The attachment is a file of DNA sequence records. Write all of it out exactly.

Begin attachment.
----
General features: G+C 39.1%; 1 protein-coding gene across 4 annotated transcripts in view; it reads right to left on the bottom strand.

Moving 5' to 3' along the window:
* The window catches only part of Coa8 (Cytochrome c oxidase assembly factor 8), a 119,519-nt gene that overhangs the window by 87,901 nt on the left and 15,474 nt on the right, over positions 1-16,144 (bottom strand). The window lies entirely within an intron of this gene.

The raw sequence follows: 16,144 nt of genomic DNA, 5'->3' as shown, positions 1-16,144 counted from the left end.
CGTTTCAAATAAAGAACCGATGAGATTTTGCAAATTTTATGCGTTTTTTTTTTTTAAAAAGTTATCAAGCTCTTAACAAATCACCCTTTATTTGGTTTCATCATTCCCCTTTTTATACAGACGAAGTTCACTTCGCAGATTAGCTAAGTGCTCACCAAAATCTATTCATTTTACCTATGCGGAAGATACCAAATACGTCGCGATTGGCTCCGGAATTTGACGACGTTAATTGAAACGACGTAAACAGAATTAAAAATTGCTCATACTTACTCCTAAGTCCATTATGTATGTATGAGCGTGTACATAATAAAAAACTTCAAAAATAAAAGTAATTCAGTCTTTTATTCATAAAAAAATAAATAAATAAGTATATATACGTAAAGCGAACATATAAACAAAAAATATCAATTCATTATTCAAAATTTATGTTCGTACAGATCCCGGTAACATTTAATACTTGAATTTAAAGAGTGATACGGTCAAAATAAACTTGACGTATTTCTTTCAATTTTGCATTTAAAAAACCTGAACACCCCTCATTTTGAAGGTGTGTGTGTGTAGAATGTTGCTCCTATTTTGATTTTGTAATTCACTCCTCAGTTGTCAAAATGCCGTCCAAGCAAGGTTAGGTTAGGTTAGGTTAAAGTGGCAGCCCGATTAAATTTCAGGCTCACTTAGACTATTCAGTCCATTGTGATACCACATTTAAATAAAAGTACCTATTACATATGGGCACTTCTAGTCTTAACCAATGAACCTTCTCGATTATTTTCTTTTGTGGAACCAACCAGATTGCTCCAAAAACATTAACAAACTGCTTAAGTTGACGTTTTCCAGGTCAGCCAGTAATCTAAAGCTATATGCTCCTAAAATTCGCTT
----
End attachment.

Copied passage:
General features: G+C 39.1%; 1 protein-coding gene across 4 annotated transcripts in view; it reads right to left on the bottom strand.

Moving 5' to 3' along the window:
* The window catches only part of Coa8 (Cytochrome c oxidase assembly factor 8), a 119,519-nt gene that overhangs the window by 87,901 nt on the left and 15,474 nt on the right, over positions 1-16,144 (bottom strand). The window lies entirely within an intron of this gene.

The raw sequence follows: 16,144 nt of genomic DNA, 5'->3' as shown, positions 1-16,144 counted from the left end.
CGTTTCAAATAAAGAACCGATGAGATTTTGCAAATTTTATGCGTTTTTTTTTTTTAAAAAGTTATCAAGCTCTTAACAAATCACCCTTTATTTGGTTTCATCATTCCCCTTTTTATACAGACGAAGTTCACTTCGCAGATTAGCTAAGTGCTCACCAAAATCTATTCATTTTACCTATGCGGAAGATACCAAATACGTCGCGATTGGCTCCGGAATTTGACGACGTTAATTGAAACGACGTAAACAGAATTAAAAATTGCTCATACTTACTCCTAAGTCCATTATGTATGTATGAGCGTGTACATAATAAAAAACTTCAAAAATAAAAGTAATTCAGTCTTTTATTCATAAAAAAATAAATAAATAAGTATATATACGTAAAGCGAACATATAAACAAAAAATATCAATTCATTATTCAAAATTTATGTTCGTACAGATCCCGGTAACATTTAATACTTGAATTTAAAGAGTGATACGGTCAAAATAAACTTGACGTATTTCTTTCAATTTTGCATTTAAAAAACCTGAACACCCCTCATTTTGAAGGTGTGTGTGTGTAGAATGTTGCTCCTATTTTGATTTTGTAATTCACTCCTCAGTTGTCAAAATGCCGTCCAAGCAAGGTTAGGTTAGGTTAGGTTAAAGTGGCAGCCCGATTAAATTTCAGGCTCACTTAGACTATTCAGTCCATTGTGATACCACATTTAAATAAAAGTACCTATTACATATGGGCACTTCTAGTCTTAACCAATGAACCTTCTCGATTATTTTCTTTTGTGGAACCAACCAGATTGCTCCAAAAACATTAACAAACTGCTTAAGTTGACGTTTTCCAGGTCAGCCAGTAATCTAAAGCTATATGCTCCTAAAATTCGCTT